one third of Whites had the guts to say they were victims of racism.
Another third thought they were victims of racism but as only Black
people can suffer from racism in Britain they thought they'd best not
say anything lest they were accused of being racists themselves. The
other third lived miles away from a multiracial area in nice big
country houses and thought coloured people were great although the only
ones they 'knew' were on Emmerdale, Coronation Street and Eastenders
and they used to like Trevor MacDonald when he did 'News At Ten'!
One third of Whites claim they are victims of
A growing number of white people believe they are the
victims of racial prejudice in Britain, official research has found.
Almost one in three - 29 per cent - said they now
expected to be treated worse than other races by key public services.
And the number of whites claiming to have been refused a
job or discriminated against at work for reasons of race has doubled in
the last five years, according to the Government study.
Flashback: Riots in Burnley, Lancs, 2001 when
whites and Asians clashed. Many white residents claimed Asians were
favoured by the authorities
Seven per cent believed they had failed to win a
promotion because of their race, up from three per cent in 2003.
Three per cent alleged they had been turned down for a
job for the same reason, up from one per cent.
In addition, the study reveals that most ethnic
minorities living in Britain feel stronger ties to the nation than
One in six white Britons feel only a slight sense of
belonging to the nation.
Whites also now feel less able than other ethnic groups
to influence decisions affecting their local area and the country as a
For example, 41 per cent of black African, 36 per cent
of Bangladeshi and 35 per cent of Indian people feel they have a say in
decisions affecting Britain, compared to 19 per cent of white people.
The survey of 15,000 people - ordered by Communities
Secretary Hazel Blears - is likely to prompt a fierce debate about the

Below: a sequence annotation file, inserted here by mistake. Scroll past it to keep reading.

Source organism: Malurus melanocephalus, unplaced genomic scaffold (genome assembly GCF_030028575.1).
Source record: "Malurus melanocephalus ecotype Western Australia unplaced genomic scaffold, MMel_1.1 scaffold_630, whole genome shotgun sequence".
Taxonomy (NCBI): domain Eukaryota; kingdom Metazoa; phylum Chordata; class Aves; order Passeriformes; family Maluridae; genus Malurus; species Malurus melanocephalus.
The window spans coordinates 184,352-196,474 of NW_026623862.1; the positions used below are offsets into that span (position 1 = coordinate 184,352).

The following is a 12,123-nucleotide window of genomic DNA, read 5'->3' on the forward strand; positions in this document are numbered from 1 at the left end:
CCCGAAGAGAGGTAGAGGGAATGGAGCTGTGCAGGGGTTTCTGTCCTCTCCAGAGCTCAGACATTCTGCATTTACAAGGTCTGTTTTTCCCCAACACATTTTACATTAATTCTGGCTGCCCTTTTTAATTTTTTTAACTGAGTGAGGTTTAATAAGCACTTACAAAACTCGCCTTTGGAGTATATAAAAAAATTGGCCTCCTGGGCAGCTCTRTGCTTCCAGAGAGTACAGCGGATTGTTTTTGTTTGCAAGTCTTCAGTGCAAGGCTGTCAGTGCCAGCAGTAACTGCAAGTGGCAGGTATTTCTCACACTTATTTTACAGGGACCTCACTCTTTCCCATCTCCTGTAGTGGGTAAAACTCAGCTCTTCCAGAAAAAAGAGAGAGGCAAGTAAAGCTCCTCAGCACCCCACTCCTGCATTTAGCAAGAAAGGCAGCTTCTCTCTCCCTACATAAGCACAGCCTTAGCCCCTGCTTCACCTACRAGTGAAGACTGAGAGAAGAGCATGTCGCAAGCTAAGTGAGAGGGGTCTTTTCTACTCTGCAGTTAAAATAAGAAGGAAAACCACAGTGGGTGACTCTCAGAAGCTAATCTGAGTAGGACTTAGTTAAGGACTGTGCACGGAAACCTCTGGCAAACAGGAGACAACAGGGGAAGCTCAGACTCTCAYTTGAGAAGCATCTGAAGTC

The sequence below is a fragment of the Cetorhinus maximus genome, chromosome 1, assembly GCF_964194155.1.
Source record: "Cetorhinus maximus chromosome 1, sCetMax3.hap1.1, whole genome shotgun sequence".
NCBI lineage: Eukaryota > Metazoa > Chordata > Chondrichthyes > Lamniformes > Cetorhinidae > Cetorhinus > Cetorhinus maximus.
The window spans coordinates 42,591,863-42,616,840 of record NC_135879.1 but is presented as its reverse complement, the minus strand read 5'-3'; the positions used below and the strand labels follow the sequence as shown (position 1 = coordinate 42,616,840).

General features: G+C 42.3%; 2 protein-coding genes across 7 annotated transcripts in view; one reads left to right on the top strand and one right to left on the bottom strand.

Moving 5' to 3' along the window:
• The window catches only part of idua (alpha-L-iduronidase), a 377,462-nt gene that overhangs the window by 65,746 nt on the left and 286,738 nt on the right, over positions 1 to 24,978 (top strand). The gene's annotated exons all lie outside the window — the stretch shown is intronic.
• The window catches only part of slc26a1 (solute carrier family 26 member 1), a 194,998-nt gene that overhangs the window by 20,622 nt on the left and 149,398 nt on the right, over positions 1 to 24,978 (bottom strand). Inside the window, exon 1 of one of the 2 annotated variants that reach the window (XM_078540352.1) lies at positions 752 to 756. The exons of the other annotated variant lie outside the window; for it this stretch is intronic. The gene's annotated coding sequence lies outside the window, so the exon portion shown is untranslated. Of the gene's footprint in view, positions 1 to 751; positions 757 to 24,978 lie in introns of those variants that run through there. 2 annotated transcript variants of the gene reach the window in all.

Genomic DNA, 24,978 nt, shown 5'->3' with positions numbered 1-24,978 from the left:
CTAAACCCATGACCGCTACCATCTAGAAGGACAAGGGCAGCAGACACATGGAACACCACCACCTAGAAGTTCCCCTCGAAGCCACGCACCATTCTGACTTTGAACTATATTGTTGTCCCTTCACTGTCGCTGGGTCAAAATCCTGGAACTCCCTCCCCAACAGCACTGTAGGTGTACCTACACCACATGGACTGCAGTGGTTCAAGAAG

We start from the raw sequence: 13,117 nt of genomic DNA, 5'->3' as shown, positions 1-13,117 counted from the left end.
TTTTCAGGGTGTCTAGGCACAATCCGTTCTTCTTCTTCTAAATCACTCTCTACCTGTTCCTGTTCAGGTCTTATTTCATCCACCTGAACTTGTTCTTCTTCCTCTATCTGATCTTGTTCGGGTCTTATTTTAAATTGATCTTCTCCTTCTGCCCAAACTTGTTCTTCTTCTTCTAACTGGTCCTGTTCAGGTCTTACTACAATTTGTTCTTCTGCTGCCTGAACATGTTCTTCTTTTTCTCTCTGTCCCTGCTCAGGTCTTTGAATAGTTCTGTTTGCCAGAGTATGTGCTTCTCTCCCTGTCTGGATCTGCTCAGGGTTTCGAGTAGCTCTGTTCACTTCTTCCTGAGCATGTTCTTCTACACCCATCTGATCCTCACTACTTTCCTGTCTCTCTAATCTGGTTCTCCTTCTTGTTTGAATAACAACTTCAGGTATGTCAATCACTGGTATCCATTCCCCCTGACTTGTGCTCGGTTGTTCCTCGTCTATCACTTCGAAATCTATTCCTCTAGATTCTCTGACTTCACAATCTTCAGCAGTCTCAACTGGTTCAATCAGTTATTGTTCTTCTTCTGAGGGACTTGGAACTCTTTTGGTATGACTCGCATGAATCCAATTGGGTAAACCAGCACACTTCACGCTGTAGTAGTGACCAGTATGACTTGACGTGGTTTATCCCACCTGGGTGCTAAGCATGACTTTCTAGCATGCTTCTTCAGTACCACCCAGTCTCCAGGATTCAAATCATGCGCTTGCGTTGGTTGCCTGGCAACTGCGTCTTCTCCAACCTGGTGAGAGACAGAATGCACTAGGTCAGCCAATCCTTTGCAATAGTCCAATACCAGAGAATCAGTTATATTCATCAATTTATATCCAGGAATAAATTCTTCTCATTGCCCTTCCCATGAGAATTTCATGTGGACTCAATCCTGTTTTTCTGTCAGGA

disillusionment of the white majority.
The Tories blame Labour's race relations strategy.
Tory communities spokesman Baroness Warsi said: 'It's no
wonder more people feel there is an increase in racism when Labour's
multicultural industry is forever talking up what divides us rather
than concentrating on what unites us.'
The research found that overall, whites are more likely
than those from ethnic minorities to believe that racial prejudice and
discrimination is getting worse.
Fifty-eight per cent said they believe there was more
racial prejudice now than five years ago, compared to 44 per cent who
were interviewed in 2001.
The figure for ethnic minority communities has hardly
changed, at 32 per cent.
The survey found that 29 per cent of white people expect
to be treated worse than other groups by at least one of eight public
services, including the police, prisons, courts, Crown Prosecution
service, probation service, local housing organisations, schools or
Whites identified council housing departments or housing
associations as the most likely to discriminate against them.
The proportion of members of ethnic minority groups who
expected to face discrimination from one of the eight bodies fell from
38 per cent in 2001 to 34 per cent.
But it remains higher than for white people in many
categories, particularly the police.
Tory MP Greg Hands, a member of the Commons communities
and local government select committee, said: 'It's a dangerous
phenomenon if any part of the population feels they are being
systematically discriminated against.'
Overall, 84 per cent of people felt they belonged
strongly to the country, including 45 per cent who said they belonged
However, nine out of ten Pakistani and Indian people
said they felt a strong sense of belonging, compared to 84 per cent of
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